The Peanut Gallery
I've been meaning to comment on this:
From The Life of Jason Interview: Springfield Mayor Tom Carlson, when Jason said:
"During the announcement of Mr. Hammons landing the deal for the arena site, you made the statement “I’ll bet any day of the week, I’ll bet on people that have got real money at risk, time, money and effort to spend as opposed to the people from the peanut gallery.” Several of your critics have taken this statement and said this proves you are not betting on the average Springfield resident but only those with money. I wanted to give you the chance to explain that statement and to explain what you meant by the term “peanut gallery.”
Mayor Carlson responded, in part:
"What I was responding to was this: there were people who had real money at risk who had entered into the competitive process to see who would get to build on that land. There were other people who were critics of the city government who said the process was rigged. What I was trying to say was this: Those people who were saying the process was rigged were not trying to acquire the land. The people that had their money at risk and had to decide whether to spend their money here and their resources really do drill down and figure out whether they think the rules are fair. Those people said it was fair..."
Well, yeah, sorta. Here's the timeline of Richard Baier of BC Development's statements. There was a bit of inconsistency there:
October 3 letter to Economic Development Director Mary Lilly Smith
“There does not seem to be a desire by the TIF Commission or the City to enter into open and fair competition for the development of these projects.”
October 5 interview with Vincent David Jericho on KSGF radio
Baier: “My only reluctance to do business in Springfield would be, if there’s a public bid type process. Maybe I don’t understand all the politics in that type of thing, and I would push away from doing that. But as far as private development, where I go down and look for a site to build a medical project or retail or whatever the case might be or another hotel, I’m all for that because I like Springfield.”
Vince: “So, private development, love to do; dealing with the City of Springfield, you’d have to think twice?”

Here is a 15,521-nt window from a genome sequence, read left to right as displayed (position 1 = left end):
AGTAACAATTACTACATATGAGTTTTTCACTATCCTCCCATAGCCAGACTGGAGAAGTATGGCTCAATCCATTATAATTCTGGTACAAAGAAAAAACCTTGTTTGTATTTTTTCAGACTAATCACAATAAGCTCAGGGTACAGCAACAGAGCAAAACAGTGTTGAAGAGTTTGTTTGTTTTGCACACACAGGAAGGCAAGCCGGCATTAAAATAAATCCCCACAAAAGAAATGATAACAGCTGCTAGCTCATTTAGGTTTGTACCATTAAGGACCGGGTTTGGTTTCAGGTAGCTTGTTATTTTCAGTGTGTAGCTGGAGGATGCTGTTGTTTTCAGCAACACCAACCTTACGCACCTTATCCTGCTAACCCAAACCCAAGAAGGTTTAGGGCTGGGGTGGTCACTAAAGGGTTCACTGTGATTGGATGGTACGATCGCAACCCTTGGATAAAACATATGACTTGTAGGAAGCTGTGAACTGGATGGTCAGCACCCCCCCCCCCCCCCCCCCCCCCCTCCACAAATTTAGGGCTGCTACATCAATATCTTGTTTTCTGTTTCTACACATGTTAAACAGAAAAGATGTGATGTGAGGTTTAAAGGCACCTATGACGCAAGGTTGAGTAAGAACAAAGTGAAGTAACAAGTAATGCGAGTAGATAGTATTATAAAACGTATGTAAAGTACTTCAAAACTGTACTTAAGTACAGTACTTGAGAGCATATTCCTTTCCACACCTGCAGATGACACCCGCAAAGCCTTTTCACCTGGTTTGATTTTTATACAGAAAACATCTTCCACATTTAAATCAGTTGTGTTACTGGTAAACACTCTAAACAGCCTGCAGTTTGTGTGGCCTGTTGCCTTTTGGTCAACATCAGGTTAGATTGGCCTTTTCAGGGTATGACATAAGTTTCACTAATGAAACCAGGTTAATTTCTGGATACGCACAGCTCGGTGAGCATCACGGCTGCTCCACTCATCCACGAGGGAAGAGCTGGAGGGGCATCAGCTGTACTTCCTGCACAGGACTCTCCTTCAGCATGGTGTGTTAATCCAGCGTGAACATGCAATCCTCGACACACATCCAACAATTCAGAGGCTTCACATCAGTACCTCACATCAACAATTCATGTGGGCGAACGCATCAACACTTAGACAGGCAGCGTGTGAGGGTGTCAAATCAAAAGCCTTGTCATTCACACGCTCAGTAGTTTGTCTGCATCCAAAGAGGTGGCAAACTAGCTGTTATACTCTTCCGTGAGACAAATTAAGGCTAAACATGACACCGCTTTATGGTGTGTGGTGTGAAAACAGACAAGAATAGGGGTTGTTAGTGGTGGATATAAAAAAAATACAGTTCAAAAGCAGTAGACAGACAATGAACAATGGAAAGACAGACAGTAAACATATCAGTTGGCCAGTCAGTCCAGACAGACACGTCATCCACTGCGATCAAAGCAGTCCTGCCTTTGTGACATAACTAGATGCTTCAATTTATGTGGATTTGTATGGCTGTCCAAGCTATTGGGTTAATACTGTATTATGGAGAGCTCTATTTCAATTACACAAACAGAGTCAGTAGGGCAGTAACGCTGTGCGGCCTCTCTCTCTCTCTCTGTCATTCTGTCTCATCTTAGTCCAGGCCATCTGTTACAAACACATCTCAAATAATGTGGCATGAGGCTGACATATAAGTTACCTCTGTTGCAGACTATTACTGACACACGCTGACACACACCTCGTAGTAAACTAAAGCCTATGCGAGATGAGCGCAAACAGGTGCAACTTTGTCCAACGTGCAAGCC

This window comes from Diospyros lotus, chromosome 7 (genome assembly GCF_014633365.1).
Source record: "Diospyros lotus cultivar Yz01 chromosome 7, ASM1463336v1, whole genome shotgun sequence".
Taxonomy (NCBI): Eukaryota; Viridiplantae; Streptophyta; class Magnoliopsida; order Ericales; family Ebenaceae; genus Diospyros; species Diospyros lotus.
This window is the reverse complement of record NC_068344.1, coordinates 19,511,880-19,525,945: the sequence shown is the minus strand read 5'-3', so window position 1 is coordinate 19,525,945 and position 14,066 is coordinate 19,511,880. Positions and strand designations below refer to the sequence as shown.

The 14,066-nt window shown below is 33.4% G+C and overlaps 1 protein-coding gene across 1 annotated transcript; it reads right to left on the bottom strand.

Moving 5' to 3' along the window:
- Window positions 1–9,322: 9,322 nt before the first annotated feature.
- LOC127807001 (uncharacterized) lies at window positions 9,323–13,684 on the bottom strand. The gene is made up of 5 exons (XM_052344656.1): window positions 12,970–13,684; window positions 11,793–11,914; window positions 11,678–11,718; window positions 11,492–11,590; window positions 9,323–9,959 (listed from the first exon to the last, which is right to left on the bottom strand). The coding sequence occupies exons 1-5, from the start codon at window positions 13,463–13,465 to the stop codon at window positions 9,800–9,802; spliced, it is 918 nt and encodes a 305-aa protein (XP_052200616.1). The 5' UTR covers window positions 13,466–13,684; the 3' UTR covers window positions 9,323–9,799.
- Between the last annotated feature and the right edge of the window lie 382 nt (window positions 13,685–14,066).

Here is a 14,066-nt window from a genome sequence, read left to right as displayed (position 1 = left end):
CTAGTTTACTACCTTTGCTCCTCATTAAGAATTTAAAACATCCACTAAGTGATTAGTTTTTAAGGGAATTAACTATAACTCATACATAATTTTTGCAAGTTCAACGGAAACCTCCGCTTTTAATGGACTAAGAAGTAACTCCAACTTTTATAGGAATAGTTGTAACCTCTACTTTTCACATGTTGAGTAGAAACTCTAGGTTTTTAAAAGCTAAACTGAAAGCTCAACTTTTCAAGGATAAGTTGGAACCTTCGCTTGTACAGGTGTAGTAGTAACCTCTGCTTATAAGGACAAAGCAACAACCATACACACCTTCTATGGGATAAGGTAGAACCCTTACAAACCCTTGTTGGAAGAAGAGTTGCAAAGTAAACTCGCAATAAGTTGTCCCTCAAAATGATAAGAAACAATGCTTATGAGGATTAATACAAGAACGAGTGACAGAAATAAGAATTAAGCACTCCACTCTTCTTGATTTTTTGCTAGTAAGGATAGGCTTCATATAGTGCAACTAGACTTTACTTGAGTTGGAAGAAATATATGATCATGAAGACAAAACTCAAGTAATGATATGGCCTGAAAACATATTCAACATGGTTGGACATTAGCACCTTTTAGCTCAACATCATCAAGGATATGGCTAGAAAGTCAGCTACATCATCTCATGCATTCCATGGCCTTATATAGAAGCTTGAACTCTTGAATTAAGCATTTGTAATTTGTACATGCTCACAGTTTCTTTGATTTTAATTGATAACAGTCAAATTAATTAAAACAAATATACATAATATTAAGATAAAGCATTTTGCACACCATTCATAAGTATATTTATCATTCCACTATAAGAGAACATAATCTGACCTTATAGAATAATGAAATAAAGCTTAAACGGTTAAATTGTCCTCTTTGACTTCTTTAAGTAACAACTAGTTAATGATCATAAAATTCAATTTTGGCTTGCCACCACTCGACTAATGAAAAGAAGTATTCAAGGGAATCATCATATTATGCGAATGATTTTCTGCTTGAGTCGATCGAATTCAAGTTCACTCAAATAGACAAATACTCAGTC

Baier: “Yeah, I’d have to think a couple of times, there.”
October 22 City Council meeting
“We don’t feel that we’ve been mistreated in any way, shape or fashion on this process. We’re definitely interested in working with the city.”
The Audit Report Fall-out
I don't necessarily disagree with Doug Burlison that it would be counter productive to go on a witch hunt after hearing the audit report and reading what has been written after the report in the News-Leader and on certain blogs but I'm thinking that Councilman Burlison arrived at that position after being privy to the results of the audit for some time (like at least a YEAR). Burlison has had time to process the information from that audit and his end conclusion is that it is better to look ahead and fix the problems rather than look backward and try to place the blame. Burlison might be correct in his decision but, citizens of this city should be allowed that same span of time to process the information contained in the audit report and come to that conclusion after grappling with the facts of the audit report for a while. Citizens of Springfield deserve the same amount of time to fuss, complain and discuss the details of the audit report as, rest assured, the City Council has had and in more than one closed meeting prior to the hearing of the report December 6.
I suspect that these warnings against "witch hunts" and this promise to do better in the future is meant in some small way to placate the citizens, to calm the "Peanut Gallery," if you will. I don't resent the public's anger and frustration over the results of the audit on the City of Springfield. Just as the City and Council have had a good amount of time to come to grips with the state of this City, the citizens of this city deserve at least the same amount of time to process it. AND we deserve to be allowed to process it without being smeared and condemned for it or treated as though we are some second class, low-life "Peanut Gallerians" in the process.
Nationally, there has been an outcry from the American public for government accountability that will extend to local government and no amount of city officials patting citizens on the head will make it all go away.
So, to those citizens who take an interest in their local city government and criticize the way it has been run in past years, there's nothing wrong with that. Don't let anyone suggest you are being counter productive when you need the same amount of time to mentally process the results of the audit report that the city has had in dealing with and responding to the report. It is a natural process and will run it's natural course and citizens deserve to be allowed that process without being told they are "going on a witch hunt" or being counter productive. Don't believe it when you want to have your say in your local government and hold them accountable, it's your job.
The next shoe is going to drop on December 18 when the State Auditor releases and reports on the City Utilities audit. Poor timing for the City, they'll likely still be hearing from the public about the results of the City audit when they are faced with the new report on City Utilities and I suspect it's going to be a really big shoe.